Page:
Living in the Mountains

Many people dream of an idyllic mountain home where they can breathe the clean air, live more off grid, commune with nature, and finally retire to the “good” life. However, that perfect peak property has some traits that may not be the bees knees for everyone. Here are some things to note to make sure that romantic, rustic lifestyle is for you.

1. Wind

The higher you are in the mountains, the windier it can be. Winds can be affected and directed by the landscape and the weather, so you might want to check out that plot on several occasions before thinking it will be smooth sailing. Some folks are soothed by a stiff breeze in the trees but others can be harrowed by strong extensive winds. They can make travel dangerous too, not to mention lower the wind-chill factor so make sure your home is properly insulated.

2. Here Comes the Sun

Depending on what side of the mountain you live on, you may be getting less sun than your far side neighbors – and even less if you live in a canyon. Calculate the home’s orientation and surrounding terrain before you build that sunroom. You might also note that fall generally comes earlier and winter stays later in the higher altitudes, however that can be a boon during a hot lowland summer.


Though wild animals have been known to occasionally wander into Boulder proper, you might be mindful that you are moving into their neighborhood with a mountain home. Make sure you keep those kitties inside and a good eye on your pets and children as wild animals, like you, can be defensive against home invaders. Securing your trash is not an option, it’s a must. The tradeoff? Some pretty spectacular photos!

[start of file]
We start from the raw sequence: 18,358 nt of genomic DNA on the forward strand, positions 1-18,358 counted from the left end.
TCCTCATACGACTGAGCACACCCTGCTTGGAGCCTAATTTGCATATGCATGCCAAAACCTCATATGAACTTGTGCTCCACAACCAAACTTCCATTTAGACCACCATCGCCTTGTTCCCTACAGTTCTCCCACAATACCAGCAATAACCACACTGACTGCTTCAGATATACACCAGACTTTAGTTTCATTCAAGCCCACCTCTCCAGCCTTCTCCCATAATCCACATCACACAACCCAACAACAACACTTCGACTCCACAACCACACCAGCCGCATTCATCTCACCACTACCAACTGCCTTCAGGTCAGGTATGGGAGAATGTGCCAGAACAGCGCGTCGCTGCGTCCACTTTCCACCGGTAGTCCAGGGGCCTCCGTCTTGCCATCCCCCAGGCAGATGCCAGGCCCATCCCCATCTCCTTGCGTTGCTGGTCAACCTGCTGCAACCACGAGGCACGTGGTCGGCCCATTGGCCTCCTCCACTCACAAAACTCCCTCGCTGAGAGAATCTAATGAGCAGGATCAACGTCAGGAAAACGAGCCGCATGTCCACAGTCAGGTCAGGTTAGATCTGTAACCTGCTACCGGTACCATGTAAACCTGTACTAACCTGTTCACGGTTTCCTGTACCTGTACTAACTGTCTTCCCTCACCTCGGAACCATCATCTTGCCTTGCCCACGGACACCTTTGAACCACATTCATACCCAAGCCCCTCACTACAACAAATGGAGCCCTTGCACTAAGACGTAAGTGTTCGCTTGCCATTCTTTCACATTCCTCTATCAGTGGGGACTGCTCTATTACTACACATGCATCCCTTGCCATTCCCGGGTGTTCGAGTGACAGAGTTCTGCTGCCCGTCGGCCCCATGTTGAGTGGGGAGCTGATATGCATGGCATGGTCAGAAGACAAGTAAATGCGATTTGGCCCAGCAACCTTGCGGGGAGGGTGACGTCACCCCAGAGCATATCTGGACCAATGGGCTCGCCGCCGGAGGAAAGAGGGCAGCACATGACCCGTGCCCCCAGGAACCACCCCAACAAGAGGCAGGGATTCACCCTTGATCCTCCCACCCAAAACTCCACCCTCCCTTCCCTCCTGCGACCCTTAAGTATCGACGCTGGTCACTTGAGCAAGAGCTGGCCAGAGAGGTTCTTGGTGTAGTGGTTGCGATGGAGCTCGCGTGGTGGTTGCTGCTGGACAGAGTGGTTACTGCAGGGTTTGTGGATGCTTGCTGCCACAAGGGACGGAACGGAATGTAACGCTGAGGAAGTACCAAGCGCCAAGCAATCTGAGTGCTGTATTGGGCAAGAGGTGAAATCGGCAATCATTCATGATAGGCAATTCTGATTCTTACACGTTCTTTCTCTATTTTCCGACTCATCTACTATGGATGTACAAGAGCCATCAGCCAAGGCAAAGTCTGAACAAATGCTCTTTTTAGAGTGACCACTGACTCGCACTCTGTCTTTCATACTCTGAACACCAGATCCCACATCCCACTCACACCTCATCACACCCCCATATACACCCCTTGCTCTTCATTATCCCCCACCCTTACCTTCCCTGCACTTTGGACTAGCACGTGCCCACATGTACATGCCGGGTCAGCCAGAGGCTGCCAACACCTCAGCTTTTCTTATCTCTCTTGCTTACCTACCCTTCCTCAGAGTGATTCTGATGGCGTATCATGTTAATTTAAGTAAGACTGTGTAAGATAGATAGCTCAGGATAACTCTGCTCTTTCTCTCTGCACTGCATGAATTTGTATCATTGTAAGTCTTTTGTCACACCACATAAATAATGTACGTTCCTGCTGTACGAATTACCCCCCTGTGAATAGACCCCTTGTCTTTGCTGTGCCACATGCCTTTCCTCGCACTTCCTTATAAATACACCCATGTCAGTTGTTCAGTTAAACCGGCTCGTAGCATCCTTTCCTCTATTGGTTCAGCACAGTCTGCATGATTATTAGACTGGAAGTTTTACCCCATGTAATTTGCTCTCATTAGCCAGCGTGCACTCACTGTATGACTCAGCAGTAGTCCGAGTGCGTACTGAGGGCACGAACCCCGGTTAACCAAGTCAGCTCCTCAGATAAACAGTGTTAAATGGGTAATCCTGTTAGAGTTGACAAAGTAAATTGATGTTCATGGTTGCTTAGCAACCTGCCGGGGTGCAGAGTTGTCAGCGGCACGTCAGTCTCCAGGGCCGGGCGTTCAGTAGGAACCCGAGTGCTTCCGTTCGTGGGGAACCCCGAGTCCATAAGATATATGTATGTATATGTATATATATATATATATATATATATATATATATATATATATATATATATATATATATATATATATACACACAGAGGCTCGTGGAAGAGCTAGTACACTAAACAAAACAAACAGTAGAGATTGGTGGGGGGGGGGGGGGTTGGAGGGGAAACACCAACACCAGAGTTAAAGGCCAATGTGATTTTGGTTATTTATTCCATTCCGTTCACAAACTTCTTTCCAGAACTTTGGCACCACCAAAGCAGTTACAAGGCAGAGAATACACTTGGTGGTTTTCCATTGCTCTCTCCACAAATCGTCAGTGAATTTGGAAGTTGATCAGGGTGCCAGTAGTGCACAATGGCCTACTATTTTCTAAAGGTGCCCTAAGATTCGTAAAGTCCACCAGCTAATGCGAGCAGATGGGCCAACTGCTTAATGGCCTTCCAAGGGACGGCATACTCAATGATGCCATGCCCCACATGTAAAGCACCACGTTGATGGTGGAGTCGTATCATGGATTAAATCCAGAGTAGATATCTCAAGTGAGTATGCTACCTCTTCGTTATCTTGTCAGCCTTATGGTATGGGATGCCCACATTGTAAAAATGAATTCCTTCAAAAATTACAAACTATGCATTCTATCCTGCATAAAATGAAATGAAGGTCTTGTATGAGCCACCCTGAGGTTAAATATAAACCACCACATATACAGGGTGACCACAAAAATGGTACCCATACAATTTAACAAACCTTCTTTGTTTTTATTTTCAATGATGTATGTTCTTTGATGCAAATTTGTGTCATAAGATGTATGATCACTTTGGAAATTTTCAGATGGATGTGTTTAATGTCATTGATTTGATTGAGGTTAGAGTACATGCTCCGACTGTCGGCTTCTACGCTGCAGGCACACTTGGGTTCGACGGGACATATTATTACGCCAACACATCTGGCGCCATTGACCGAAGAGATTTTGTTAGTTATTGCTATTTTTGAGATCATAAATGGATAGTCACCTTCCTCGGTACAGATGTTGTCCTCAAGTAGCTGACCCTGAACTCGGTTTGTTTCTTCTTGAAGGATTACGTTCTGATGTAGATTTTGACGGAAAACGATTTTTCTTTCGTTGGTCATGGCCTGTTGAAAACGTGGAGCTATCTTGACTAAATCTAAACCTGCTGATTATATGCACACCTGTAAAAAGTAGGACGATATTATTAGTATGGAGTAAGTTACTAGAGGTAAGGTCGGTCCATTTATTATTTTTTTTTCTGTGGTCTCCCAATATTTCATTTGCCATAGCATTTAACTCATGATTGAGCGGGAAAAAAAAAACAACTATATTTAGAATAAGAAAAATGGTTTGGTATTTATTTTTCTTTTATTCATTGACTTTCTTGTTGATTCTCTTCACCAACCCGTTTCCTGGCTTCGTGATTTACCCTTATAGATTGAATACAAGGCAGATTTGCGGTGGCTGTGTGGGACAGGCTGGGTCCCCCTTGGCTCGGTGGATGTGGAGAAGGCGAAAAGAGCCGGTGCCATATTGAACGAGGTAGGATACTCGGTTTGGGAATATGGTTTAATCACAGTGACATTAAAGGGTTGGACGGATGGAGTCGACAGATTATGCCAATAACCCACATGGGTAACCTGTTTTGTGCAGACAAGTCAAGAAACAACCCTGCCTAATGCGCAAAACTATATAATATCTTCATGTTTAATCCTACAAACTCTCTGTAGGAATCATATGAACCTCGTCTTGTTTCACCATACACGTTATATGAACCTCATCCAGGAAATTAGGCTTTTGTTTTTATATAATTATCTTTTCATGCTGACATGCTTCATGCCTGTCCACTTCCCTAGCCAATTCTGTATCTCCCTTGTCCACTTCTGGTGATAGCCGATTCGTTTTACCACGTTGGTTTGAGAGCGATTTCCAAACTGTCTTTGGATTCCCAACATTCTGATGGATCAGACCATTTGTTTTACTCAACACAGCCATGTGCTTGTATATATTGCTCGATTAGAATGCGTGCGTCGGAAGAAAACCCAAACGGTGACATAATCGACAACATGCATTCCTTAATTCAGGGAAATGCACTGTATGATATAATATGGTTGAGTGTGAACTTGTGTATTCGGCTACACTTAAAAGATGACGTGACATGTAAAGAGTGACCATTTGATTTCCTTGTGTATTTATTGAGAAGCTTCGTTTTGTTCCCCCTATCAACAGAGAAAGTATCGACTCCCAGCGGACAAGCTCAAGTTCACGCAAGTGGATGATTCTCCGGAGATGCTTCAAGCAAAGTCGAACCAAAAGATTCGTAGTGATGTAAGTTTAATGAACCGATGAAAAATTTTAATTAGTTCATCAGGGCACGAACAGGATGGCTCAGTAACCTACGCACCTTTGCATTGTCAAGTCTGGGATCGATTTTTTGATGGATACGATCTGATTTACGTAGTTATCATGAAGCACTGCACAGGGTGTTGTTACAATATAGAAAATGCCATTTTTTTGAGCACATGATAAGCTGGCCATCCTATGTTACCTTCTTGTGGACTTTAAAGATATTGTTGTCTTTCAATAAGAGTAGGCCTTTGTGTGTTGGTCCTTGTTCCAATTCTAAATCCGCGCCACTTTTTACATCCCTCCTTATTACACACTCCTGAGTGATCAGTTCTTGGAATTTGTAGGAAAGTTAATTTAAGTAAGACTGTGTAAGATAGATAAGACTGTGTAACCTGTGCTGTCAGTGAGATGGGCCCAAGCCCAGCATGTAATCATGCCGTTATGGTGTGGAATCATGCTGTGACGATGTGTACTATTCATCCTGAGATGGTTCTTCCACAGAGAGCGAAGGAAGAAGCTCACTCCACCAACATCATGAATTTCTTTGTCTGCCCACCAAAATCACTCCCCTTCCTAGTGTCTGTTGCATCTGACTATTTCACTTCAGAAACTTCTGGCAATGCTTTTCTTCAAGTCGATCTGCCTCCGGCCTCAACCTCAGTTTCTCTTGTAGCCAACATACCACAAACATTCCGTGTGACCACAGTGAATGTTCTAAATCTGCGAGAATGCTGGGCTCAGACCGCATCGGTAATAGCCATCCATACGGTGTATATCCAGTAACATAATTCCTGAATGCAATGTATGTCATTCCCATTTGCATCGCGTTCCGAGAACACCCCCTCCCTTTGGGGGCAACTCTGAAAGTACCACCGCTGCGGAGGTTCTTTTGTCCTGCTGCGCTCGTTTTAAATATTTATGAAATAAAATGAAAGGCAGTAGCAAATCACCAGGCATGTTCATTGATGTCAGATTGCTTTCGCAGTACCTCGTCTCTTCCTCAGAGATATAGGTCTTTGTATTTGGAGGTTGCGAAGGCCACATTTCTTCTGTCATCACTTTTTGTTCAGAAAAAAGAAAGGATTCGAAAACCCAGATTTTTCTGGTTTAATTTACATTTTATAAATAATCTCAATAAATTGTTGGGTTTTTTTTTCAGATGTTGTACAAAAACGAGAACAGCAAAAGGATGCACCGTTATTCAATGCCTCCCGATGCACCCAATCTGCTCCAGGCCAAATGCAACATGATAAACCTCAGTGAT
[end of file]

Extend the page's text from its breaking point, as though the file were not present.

These aren’t just what you call nice abs, they are serious road ripples caused by traffic traveling faster than 5 mph on dirt roads. The busier your road, the worse they will be. They are dangerous, decreasing traction and increasing bumps which aren’t ideal, especially if you drive up steep roads with a drop off on the side. Repeatedly driving on them could also cause damage to your suspension system. The moral of the story? Drive carefully.


Leaving the home is a planned event in mountain living. Unless you reside in Nederland, shopping access even for the smallest of items could be many miles out, lengthened by the slow travel of dirt roads. It’s a must to stock up in case of emergency and we recommend taking a list to the grocery store so as not to forget the toilet paper. A long workday commute is another factor to consider. Mountain living is the perfect place for an in home office.


Cell phone and internet access can be limited in the peaks and valleys of the Rockies. You may have a better chance of communication yodeling in the canyon than picking up service on your cell. Depending on the internet availabilities in your area those conference calls might be had on a trusty landline. Check the service options so you can plan ahead of time.